American Idol: The SCOTUS Edition

Who's the supreme Supreme? CBS Legal Analyst Andrew Cohen has the answer. -- Ed.

The poll results are in! Oh, wait, the election is over. That, and the fact that we are roughly 700 days away from the next election, unfortunately hasn't stopped the pollsters from polling us about issues and people, large and small. My favorite poll of the week came from the folks at Rasmussen Reports, who took the time to earnestly ask Americans (well, actually, only "likely voters") what they think of their U.S. Supreme Court. Never mind who I like better, Paris or Nicole, this was the type of poll that a legal beagle like me could sink his teeth into.

So I too the time and read the poll results. Only 45 percent said that they have a "favorable opinion" of the august body—although the pollsters tell me that this is actually up from 40 percent last year. Meanwhile, 30 percent of those polled have an unfavorable opinion of the Court and 20 percent just don't know what to think. More ominously, even as the Court takes fewer cases and shows more deference to the White House and Congress, 31 percent of those who responded to the Rasmussen poll said that they believe the Justices have too much power. Forty percent also said that the Court is too hostile toward religion.

I was about to become discouraged until I read the poll numbers that put Justice Clarence Thomas as the "most popular" Justice with a 48 percent favorable rating. Now, there are a lot of categories where I would put Justice Thomas at the top of my list (most grim, most somber, most likely to nod off during oral argument, least likely to be remembered as a great justice, etc.) but to think that he is viewed more favorably than the true shakers on the Court reaffirms my faith in the idea that polling is pretty much a load of hooey. I mean, honestly. Even though not ever asking a question during oral argument is an admirable trait that Justice Thomas possesses, and one that other Justices might want to emulate, it should not be enough to vault him over, say, the new Chief Justice, John G. Roberts, Jr.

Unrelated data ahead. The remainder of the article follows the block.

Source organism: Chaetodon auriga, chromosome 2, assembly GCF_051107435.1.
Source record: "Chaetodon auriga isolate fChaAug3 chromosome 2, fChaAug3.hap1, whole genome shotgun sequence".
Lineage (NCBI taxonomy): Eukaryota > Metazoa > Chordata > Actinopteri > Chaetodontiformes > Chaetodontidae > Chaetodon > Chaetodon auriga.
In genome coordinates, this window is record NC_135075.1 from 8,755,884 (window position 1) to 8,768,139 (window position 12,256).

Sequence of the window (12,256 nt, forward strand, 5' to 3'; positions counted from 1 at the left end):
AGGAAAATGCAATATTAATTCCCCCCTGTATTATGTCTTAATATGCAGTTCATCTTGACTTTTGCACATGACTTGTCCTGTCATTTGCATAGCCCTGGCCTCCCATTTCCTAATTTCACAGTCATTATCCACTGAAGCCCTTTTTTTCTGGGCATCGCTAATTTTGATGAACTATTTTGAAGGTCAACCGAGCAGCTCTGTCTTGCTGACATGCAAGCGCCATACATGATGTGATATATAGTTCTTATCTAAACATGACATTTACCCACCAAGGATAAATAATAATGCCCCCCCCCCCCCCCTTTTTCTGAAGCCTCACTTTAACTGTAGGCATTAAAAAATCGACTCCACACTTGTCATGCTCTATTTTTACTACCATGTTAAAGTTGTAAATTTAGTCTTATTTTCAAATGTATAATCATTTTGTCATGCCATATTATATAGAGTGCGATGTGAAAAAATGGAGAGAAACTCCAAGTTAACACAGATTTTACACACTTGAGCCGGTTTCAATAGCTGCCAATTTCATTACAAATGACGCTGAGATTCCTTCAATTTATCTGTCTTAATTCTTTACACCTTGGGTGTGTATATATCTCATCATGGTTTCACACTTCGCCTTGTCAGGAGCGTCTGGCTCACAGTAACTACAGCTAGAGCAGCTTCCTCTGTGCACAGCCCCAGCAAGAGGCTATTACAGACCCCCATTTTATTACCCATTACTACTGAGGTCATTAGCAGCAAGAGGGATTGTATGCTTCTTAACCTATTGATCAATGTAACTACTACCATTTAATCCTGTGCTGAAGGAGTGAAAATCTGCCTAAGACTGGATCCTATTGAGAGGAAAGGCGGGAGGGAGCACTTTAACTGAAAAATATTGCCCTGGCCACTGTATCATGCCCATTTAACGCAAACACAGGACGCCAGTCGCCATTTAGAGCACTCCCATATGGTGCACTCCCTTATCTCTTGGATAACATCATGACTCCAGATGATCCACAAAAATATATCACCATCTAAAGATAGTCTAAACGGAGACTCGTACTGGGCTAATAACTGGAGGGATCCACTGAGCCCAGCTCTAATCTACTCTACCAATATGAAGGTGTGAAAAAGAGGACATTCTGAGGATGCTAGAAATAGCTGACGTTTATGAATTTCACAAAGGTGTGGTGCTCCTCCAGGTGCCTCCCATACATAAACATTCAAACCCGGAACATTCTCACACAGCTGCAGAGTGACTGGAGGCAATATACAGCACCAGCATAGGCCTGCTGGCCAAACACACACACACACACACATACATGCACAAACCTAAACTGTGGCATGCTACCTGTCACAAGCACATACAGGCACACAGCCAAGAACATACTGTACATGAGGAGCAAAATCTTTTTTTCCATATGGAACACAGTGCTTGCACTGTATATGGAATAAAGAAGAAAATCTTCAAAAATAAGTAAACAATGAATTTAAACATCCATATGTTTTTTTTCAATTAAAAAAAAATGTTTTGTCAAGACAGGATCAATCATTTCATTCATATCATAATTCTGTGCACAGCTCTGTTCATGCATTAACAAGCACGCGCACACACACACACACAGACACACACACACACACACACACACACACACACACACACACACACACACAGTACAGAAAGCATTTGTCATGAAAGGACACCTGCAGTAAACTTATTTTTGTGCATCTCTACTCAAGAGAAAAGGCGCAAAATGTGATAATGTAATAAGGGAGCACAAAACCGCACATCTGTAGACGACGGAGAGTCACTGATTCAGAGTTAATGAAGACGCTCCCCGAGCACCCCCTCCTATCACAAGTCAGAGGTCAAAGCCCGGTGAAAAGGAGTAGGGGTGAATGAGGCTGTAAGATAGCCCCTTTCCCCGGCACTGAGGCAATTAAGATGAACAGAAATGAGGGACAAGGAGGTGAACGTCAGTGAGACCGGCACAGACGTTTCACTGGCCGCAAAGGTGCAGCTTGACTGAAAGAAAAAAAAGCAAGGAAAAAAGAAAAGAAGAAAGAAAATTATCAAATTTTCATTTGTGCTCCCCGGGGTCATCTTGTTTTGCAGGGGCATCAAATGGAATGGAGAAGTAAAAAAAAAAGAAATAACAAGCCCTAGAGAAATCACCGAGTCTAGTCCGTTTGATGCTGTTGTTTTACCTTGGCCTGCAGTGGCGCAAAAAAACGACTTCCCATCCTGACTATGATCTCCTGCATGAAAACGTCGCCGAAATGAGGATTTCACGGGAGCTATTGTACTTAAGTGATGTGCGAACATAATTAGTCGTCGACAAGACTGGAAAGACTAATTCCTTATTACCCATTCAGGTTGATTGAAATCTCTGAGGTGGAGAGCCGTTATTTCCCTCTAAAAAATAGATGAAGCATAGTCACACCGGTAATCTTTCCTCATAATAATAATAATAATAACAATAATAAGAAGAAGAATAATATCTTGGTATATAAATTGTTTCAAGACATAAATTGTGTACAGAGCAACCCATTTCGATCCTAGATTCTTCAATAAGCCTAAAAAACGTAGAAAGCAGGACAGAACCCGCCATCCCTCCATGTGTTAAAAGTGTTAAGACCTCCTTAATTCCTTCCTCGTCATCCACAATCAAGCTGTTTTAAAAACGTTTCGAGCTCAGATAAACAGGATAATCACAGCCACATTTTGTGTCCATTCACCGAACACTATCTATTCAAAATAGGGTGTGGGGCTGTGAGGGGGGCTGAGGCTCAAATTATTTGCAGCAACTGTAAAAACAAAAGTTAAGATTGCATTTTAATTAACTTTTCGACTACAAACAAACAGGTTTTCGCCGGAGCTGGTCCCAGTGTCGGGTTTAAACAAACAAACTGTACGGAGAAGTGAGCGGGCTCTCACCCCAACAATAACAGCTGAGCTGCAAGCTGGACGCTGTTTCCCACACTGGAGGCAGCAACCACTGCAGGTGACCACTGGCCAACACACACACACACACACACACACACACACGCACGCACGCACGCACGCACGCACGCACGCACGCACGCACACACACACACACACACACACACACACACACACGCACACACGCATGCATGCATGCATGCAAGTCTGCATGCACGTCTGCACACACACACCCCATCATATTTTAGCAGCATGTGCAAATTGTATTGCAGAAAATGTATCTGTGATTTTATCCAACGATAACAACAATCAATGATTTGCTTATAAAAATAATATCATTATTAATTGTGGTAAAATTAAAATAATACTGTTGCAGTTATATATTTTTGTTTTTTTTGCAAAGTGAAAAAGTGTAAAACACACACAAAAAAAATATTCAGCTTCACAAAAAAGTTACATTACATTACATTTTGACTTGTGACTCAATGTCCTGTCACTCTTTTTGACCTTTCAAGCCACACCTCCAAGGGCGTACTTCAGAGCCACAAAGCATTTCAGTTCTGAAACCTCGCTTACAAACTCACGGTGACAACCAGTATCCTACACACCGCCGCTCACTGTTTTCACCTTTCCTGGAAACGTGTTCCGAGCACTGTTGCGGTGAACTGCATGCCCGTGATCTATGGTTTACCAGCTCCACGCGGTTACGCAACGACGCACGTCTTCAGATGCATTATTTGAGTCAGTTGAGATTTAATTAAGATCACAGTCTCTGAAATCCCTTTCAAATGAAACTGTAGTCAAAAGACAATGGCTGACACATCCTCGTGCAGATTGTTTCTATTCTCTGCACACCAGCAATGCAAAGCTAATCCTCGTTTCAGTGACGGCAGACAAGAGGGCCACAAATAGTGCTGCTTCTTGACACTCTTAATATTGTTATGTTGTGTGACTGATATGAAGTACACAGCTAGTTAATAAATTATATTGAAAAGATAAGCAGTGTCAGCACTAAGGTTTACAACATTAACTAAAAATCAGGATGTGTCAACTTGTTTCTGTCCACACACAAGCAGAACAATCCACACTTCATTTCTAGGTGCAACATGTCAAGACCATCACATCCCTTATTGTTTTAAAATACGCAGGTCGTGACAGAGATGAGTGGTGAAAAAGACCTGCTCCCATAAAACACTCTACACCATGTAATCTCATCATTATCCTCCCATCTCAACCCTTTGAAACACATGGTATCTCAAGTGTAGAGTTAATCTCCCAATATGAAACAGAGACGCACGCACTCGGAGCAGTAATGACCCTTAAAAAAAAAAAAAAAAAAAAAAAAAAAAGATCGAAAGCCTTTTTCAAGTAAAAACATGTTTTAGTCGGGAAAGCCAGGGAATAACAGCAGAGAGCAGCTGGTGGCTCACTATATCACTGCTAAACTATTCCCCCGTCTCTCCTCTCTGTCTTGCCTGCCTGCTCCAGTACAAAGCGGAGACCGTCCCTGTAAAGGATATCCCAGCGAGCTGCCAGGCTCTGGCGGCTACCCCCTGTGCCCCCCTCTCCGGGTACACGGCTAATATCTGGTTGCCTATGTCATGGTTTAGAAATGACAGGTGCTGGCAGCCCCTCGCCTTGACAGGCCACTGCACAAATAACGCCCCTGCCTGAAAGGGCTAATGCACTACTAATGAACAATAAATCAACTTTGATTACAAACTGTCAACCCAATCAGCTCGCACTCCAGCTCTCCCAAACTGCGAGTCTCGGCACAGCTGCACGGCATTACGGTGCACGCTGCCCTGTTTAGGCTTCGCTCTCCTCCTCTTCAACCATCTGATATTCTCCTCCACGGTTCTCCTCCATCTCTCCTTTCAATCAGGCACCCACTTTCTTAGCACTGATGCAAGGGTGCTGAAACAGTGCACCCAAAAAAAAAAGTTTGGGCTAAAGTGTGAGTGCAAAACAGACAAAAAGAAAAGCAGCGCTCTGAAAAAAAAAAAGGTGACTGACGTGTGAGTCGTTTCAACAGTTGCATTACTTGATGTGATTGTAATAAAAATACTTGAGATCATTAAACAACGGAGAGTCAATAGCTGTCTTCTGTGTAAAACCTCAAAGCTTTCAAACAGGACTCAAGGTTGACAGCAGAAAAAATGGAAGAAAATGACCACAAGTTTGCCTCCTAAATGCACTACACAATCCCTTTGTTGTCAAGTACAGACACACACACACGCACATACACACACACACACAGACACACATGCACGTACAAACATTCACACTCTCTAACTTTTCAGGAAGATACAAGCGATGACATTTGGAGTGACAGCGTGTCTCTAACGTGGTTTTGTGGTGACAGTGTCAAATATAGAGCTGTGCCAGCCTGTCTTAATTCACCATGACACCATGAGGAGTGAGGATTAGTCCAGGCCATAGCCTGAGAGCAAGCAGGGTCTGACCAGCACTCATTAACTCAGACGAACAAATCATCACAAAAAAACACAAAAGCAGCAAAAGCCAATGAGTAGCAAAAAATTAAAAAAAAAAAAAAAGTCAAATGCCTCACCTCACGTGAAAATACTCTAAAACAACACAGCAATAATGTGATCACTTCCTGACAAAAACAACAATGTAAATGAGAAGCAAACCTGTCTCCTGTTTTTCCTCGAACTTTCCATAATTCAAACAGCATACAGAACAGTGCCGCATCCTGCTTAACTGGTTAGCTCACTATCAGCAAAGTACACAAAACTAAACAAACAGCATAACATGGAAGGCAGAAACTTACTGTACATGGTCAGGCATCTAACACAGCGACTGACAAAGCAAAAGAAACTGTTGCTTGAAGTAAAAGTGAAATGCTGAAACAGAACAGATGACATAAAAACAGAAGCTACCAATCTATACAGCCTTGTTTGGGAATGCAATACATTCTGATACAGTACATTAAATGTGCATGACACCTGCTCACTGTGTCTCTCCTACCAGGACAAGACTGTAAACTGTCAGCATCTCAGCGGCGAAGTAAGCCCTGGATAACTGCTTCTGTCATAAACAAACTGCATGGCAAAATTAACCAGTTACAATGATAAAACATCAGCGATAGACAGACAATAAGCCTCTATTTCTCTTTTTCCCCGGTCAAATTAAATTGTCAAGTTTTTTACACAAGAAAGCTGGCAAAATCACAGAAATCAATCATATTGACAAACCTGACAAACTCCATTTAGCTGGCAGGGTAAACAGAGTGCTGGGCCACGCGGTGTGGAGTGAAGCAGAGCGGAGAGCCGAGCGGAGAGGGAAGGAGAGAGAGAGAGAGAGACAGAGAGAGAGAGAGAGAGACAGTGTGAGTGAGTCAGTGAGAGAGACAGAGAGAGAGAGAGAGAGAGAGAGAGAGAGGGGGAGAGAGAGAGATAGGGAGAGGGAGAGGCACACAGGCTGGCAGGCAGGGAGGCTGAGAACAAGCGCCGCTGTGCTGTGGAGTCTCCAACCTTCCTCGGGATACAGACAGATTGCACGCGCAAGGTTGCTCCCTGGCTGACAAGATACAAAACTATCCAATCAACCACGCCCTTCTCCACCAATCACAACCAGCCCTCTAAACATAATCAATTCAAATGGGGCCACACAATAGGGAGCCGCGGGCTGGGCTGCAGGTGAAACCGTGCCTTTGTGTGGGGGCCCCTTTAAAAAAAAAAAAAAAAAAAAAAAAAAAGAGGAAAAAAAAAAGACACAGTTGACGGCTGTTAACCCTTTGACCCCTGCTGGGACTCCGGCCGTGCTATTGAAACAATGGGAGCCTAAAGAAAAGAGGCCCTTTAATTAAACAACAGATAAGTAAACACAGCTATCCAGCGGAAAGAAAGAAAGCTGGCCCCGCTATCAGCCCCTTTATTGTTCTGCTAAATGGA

Besides, the whole point of the Supreme Court, and the Bill of Rights, for that matter, is that the federal judiciary should be in almost all cases immune from public pressure and political popularity contests. It's true that the Supreme Court has been at its most shaky over the past 200 years when it has gone too far afield of public opinion too quickly. But that doesn't mean I want my Supreme Court Justices, especially the dour and disappointing Justice Thomas, to be tracked by the very same numbing pollsters who are telling me today whom the presidential nominee will be next summer. Some things are better left unknown.